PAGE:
# Count how many characters are in the program's source

Write a program that counts and prints the number of characters in it's own source code to standard output.

The number must be generated from counting the characters.

This Ruby solution would not be allowed:

puts 6


because it is not calculated. Spaces, tabs, new lines, etc should be counted.

The program must be smallest possible in any programming language.

• If you post another challenge, I strongly suggest using this template. May 15 '14 at 13:27
• My guess, make a program that will count how many characters are used in the programs code, so basicly count the characters in your source and make it as short as possible. Is this really being downvoted for poor english? May 15 '14 at 13:27
• I made a winner! PHP, 1 character: 1 May 15 '14 at 13:28
• Something like echo 'wc -c $0' > x ; sh x... I think this is a nice question, maybe the rules should be a little more precise... – user19214 May 15 '14 at 13:33 • Whatever tags it should have, it's a rubbish question. It's like making a cheating "quine" without even having the interest of being a quine. May 16 '14 at 20:11 ## 29 Answers # Bash, 10 Pretty boring, but: • Prints the code size in bytes, and nothing else. • Filename may contain spaces. Make sure that the file doesn't have a new line at the end! If it does, it will output 11. wc -c<"$0"


If the file doesn't have spaces in its name, you can get 8 characters:

# perl, 9 bytes

No trailing newline.

print-s$0  Running it looks like this: $ echo -n 'print-s$0' >/tmp/foo.pl$ perl /tmp/foo.pl ; echo
9

• -M5.01 is free, so you can reduce this by two bytes by using say instead of print. (Tested on Strawberry 5.20.2.) May 16 '16 at 17:41

# BASH (builtins only) - 18

$cat bash ; echo # no final newline in file a=<$0
echo ${#a}$ ls -l bash
-rwxr-xr-x 1 yeti yeti 18 18. Mai 07:11 bash
$./bash 18  ## Fortran 78 character*78::a;open(unit=9,file='c.f90');read(9,'(a78)')a;print*,len(a);end  File IO isn't the best in Fortran, so we have to waste space opening the file & then reading from it. Had I not specified the a78 (78 characters), then it would stop at the comma next to file (silly list-directed IO). # HTML + Javascript (jQuery): 48 Save this script as script.html and open it with a browser. <script>alert($('body').html().length)</script>

• You also need to include any library with a $ function. Otherwise this won't work. May 20 '14 at 13:57 # Python 31 Save the file as 'l' print len(file.read(file('l')))  Outputs 34 • Might as well name it l... Saves 3 chars May 18 '14 at 19:28 # Rebol, 40 print length? read system/options/script  # VIM - 43 Add this in your .vimrc file : :echo strlen(join(readfile(".vimrc")),"\n")  But it will only work if you are in your home when executing vim. More generic solution vim ~/.vimrc (46 chars) : :echo strlen(join(readfile(bufname("%")),"\n"))  • Your first solution seems to have one too many rightparens. Aug 12 '14 at 18:31 • @Aurel300 yup thx. fixed Aug 12 '14 at 21:08 # PHP - 22 <?=filesize(__FILE__);  # Python 3, 28 27 bytes I got 2̶8̶ 27 characters, plus file name and extension (4 in this case for 'f.py') The minimum value for this is 3̶2̶ 31, if there was a 1 letter file name and the .py exension: print(len(open("f.py").read()))  EDIT: The bite count is actually 27 rather than 28, thanks @mbomb007 for pointing that out • The byte count is wrong. Apr 27 '16 at 21:03 • Why not just f? Aug 11 '16 at 3:25 • @NoOneIsHere The program I use to execute the program doesn't run unless the file is a .py file, so it was out of habit that I put that. But, as you say, using f instead of f.py would lower the byte count from 31 to 28 (including the filename) Aug 11 '16 at 3:38 ## JavaScript 78 <script id="s"> function f(){document.write(document.getElementById("s").innerHTML.length);} </script>  • You may save 2 chars removing quotes from id="s" May 19 '14 at 11:46 • also, the stdout of javascript is alert so you may save lot of chars replacing the document.write May 19 '14 at 11:49 • This isn't pure javascript. Apr 27 '16 at 20:52 # J - 16 char J can read($0) itself too, you know! Not all that well, but...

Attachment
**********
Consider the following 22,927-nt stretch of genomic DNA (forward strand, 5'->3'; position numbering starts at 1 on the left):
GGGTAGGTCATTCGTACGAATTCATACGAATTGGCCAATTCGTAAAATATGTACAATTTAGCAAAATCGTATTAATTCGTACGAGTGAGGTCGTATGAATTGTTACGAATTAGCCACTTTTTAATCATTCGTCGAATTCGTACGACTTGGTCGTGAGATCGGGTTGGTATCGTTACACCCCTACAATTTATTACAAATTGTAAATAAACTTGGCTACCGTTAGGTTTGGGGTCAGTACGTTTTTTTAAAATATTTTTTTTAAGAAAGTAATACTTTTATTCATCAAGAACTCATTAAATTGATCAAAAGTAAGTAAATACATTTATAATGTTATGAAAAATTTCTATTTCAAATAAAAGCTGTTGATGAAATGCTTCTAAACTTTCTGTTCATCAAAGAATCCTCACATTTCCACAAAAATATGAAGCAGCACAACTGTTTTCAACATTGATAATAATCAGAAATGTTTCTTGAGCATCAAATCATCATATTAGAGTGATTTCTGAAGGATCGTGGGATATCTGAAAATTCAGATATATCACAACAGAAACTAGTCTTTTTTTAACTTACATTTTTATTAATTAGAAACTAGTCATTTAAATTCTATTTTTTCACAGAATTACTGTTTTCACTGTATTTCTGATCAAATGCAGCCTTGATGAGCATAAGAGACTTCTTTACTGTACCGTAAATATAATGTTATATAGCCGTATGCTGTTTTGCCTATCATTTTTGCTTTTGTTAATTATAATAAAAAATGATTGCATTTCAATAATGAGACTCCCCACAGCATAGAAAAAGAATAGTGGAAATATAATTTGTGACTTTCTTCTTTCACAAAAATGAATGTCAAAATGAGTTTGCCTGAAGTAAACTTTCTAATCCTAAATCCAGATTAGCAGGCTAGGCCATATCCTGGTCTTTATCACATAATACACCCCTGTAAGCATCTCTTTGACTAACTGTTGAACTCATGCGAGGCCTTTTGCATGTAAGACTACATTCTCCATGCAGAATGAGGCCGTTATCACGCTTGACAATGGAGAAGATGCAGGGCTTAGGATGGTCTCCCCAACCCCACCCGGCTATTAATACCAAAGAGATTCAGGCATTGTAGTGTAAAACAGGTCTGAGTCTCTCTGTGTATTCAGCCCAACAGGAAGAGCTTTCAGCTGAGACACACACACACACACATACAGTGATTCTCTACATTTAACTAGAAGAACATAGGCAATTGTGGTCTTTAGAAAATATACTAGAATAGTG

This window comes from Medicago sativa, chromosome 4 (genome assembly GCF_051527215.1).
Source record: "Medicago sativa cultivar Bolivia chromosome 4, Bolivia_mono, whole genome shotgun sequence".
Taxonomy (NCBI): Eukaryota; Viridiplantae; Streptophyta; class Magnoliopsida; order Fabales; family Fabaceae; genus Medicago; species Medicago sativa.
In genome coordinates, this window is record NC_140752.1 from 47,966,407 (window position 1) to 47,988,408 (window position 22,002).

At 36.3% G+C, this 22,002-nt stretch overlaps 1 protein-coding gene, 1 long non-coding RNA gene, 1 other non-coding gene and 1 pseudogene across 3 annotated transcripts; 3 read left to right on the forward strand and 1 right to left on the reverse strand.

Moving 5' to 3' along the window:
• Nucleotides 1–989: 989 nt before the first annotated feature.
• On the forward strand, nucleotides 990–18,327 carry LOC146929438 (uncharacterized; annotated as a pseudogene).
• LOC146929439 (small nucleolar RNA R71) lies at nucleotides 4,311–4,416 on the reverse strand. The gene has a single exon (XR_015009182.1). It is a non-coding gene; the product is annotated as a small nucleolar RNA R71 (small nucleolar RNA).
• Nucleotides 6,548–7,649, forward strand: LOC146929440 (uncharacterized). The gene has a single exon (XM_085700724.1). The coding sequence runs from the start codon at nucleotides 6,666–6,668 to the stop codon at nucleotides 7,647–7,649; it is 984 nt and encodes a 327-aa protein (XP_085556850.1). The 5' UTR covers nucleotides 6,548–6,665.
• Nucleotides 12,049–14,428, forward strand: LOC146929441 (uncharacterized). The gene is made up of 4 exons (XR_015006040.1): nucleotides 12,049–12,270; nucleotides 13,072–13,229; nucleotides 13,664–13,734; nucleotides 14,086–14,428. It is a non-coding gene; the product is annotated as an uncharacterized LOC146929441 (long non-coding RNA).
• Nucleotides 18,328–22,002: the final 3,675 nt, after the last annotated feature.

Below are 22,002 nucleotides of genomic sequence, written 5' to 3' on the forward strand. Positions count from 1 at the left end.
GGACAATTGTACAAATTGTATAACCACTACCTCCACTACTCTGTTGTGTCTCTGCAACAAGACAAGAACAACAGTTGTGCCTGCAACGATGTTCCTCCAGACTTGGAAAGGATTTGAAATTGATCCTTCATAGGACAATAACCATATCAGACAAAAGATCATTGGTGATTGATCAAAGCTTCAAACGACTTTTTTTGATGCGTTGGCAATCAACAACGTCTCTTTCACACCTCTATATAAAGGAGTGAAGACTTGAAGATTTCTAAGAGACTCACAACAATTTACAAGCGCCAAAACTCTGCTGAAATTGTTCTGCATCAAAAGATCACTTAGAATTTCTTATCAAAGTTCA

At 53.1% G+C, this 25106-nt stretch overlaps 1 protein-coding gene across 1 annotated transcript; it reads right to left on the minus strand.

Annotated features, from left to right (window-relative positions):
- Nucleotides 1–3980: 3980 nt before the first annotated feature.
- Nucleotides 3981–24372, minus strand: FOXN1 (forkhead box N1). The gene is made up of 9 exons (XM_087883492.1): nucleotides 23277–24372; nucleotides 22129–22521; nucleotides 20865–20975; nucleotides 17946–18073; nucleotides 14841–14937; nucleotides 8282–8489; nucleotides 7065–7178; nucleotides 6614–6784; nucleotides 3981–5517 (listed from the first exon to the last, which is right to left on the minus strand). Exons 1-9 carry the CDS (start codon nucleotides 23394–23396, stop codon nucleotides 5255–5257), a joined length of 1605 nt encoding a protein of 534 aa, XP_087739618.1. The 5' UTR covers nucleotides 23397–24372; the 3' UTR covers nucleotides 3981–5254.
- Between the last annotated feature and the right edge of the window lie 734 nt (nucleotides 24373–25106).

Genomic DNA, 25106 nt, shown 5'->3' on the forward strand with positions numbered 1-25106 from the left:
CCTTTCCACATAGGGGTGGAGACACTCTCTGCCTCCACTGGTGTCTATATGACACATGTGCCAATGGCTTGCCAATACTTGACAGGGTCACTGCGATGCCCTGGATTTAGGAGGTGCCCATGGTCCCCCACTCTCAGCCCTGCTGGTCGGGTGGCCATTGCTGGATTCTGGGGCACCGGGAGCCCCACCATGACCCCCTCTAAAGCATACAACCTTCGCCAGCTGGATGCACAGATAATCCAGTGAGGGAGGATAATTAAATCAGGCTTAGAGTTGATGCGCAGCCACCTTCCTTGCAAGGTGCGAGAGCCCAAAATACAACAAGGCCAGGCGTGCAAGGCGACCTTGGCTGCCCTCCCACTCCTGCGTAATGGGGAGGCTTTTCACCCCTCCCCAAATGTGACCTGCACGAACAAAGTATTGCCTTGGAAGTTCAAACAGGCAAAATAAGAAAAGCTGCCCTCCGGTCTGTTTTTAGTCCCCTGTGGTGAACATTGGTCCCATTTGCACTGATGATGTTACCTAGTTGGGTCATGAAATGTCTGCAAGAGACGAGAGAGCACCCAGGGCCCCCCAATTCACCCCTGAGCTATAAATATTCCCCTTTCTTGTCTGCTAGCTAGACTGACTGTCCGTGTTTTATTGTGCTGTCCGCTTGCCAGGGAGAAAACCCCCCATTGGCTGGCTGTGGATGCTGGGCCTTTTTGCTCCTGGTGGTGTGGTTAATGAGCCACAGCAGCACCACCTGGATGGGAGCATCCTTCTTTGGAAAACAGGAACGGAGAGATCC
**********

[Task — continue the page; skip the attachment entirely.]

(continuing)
echo#1!:1]1{ARGV


A more natural solution in the interpreter REPL, in which we do the normal quine thing and then take the length, costs 24 chars:

#(,2#{:),~'#(,2#{:),~'''


,~ appends the string to itself, (,2#{:) appends two copies of the trailing single quote, and # takes the length.

# Extended BrainFuck: 12

,(>+<,)>55+.


Usage:

beef ebf.bf < cnt.ebf > cnt.bf
beef cnt.bf < ent.ebf


Output:

C


Which is 12 in hex. If you add a linefeed in the file it will output a D for 13 so it's definitely counting the characters in the source.